Toddler Fight Club Has Boosted Son’s Self Esteem, Says Father

Toddler Calls Mom's Bluff to Leave Without Him

By Briton Underwood of Punk Rock Papa

The first rule of fight club is not to talk about fight club. Apparently, that isn’t the case for toddler fight club founder Jimbo Russ, 36, of Tuscaloosa County, who boasts that the toddler fight club he started has boosted his three-year-old’s self-esteem.

“Before fight club, my boy didn’t have any friends. Now, he hangs with his best friends every weekend.”

The idea for a fight club came to Jimbo when he noticed his son wasn’t very social.

“He never left the house. I would go to work and come back and there he would be, watching the TV with his momma. I decided that boy needed some friends and needed to get out more.”

With the help of a drinking buddy, Jimbo got to realizing his vision for his son. Using a series of baby gates, Jimbo created an enclosure for the toddlers to fight in his backyard. Jimbo also fashioned a belt out of discarded Copenhagen tins and crushed cans of Pabst Blue Ribbon.

Asked if there had been any backlash in the community, Jimbo cited that the local sheriff’s daughter was a part of toddler fight club and current holder of the Copenhagen PBR Championship belt.

“[Everyone] gets really into it. It is a big draw in this area.”

Jimbo is correct. The local high school cited declining attendance to Friday night football games due to the rise in popularity of the toddler fight club. Athletic Director Bud Halek, of TC High School, states that people don’t want to go to the football games due to the lack of safety in the sport. As of the writing of this article, 4 players had already reportedly been diagnosed with concussions, whereas no injuries had been reported from toddler fight club. This data has Bud Halek looking to cut the football program in lieu of creating a safer fight club at the school.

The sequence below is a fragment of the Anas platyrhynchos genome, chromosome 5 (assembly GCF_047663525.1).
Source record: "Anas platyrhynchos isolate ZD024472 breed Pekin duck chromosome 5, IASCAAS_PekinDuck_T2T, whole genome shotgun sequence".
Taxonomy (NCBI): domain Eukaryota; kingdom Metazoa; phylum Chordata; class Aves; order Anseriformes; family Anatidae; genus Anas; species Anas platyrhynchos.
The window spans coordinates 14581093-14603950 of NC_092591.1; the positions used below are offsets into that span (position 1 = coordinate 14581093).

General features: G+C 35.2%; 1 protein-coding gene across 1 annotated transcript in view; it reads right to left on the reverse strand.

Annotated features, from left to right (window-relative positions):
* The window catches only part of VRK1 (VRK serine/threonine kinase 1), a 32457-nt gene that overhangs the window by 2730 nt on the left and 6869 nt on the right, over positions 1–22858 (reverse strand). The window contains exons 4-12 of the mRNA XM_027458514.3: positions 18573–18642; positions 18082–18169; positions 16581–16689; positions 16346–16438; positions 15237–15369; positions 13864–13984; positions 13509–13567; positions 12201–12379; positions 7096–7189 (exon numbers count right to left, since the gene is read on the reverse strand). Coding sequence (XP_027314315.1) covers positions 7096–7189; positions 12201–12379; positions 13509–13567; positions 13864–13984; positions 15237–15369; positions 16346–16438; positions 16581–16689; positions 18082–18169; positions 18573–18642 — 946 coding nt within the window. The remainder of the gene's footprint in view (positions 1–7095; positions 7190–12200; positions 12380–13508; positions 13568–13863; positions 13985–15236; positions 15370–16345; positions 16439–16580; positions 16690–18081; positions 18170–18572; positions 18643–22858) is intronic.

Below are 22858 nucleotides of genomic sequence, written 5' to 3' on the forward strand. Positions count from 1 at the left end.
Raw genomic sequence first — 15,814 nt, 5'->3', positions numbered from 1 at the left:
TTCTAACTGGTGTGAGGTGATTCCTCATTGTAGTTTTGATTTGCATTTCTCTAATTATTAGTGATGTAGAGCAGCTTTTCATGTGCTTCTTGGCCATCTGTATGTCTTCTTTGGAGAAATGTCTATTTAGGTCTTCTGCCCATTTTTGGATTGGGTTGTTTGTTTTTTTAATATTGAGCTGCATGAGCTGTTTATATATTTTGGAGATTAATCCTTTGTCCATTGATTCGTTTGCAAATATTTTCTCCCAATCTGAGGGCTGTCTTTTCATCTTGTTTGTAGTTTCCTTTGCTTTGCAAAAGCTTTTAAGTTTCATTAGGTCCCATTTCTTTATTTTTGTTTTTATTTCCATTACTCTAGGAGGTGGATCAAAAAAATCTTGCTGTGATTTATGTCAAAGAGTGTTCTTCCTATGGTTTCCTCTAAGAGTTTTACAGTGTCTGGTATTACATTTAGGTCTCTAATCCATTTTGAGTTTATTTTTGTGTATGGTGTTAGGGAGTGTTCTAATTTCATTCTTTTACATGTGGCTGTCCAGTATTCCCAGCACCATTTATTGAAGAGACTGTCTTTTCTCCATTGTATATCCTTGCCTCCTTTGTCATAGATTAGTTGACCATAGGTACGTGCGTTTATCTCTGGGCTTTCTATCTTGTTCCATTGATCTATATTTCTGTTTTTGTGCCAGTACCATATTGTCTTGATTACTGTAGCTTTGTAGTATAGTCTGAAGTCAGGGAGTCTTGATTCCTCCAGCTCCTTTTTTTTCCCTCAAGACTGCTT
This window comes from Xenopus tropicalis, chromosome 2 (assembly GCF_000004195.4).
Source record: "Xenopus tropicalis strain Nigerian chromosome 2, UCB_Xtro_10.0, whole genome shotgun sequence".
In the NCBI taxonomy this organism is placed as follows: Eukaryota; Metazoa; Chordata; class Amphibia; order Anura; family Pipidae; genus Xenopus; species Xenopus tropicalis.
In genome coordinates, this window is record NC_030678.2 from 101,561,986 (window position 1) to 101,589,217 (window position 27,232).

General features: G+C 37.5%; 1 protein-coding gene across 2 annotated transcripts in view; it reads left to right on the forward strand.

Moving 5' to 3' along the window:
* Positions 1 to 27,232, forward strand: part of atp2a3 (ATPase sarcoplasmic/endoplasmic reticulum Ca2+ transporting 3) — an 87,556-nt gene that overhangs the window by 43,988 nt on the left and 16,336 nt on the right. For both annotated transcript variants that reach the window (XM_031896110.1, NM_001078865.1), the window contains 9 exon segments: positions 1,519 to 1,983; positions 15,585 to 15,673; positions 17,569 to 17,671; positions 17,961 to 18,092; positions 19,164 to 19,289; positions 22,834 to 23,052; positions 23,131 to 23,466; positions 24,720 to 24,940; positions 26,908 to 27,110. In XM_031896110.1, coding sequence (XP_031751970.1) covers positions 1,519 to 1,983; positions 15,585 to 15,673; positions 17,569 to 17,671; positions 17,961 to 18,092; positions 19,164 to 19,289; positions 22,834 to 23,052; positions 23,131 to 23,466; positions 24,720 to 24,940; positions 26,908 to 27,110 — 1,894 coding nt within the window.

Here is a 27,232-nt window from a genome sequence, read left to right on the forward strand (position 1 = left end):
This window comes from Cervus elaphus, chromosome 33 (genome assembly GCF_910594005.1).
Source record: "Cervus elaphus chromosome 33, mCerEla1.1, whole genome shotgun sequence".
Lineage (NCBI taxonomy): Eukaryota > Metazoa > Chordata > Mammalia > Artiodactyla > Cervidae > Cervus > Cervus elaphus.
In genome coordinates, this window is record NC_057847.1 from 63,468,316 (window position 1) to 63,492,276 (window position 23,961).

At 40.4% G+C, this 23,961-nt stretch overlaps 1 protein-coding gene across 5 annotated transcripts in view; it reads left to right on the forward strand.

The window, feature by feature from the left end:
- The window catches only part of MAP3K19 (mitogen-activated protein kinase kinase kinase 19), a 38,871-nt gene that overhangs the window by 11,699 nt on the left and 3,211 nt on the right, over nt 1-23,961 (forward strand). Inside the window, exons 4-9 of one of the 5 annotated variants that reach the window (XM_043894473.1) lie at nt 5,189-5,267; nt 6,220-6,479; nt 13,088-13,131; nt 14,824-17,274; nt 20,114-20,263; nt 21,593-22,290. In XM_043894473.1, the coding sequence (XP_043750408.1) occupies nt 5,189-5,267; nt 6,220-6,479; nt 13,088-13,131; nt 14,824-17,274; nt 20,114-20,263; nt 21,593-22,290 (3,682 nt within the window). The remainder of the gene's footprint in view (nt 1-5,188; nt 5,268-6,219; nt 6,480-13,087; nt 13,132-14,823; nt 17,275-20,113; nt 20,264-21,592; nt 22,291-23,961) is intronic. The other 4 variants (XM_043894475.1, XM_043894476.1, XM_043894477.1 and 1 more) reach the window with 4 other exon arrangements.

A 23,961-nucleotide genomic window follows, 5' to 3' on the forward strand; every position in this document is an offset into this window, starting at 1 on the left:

“No one wants to see their children get hurt, so I am going to see about transferring the funds for the TC Gators into a fight club.”

When asked about the amount of attention toddler fight club has gained, Jimbo shrugs off the popularity.

“I didn’t make toddler fight club to talk about it. I made it to get my son more active and social. The fact that it has caught on just means there are more parents out there wanting to help their kids socially.”

The current toddler fight club has fifteen members, aging from one-and-a-half to four. There is a set of strict rules that Jimbo enforces to ensure safety in the fight club. The biggest rule? You must be able to walk to fight. No crawlers.


About Briton Underwood

Briton Underwood, better known as Punk Rock Papa, is a parent above all else. When he gets sick of being at their beck and call he likes to escape to his page or site. He writes about any and everything he wants, but mainly about his twin boys or his newest addition- another boy. He also would like the world to know he has a beautiful wife, because the couch isn’t that comfy.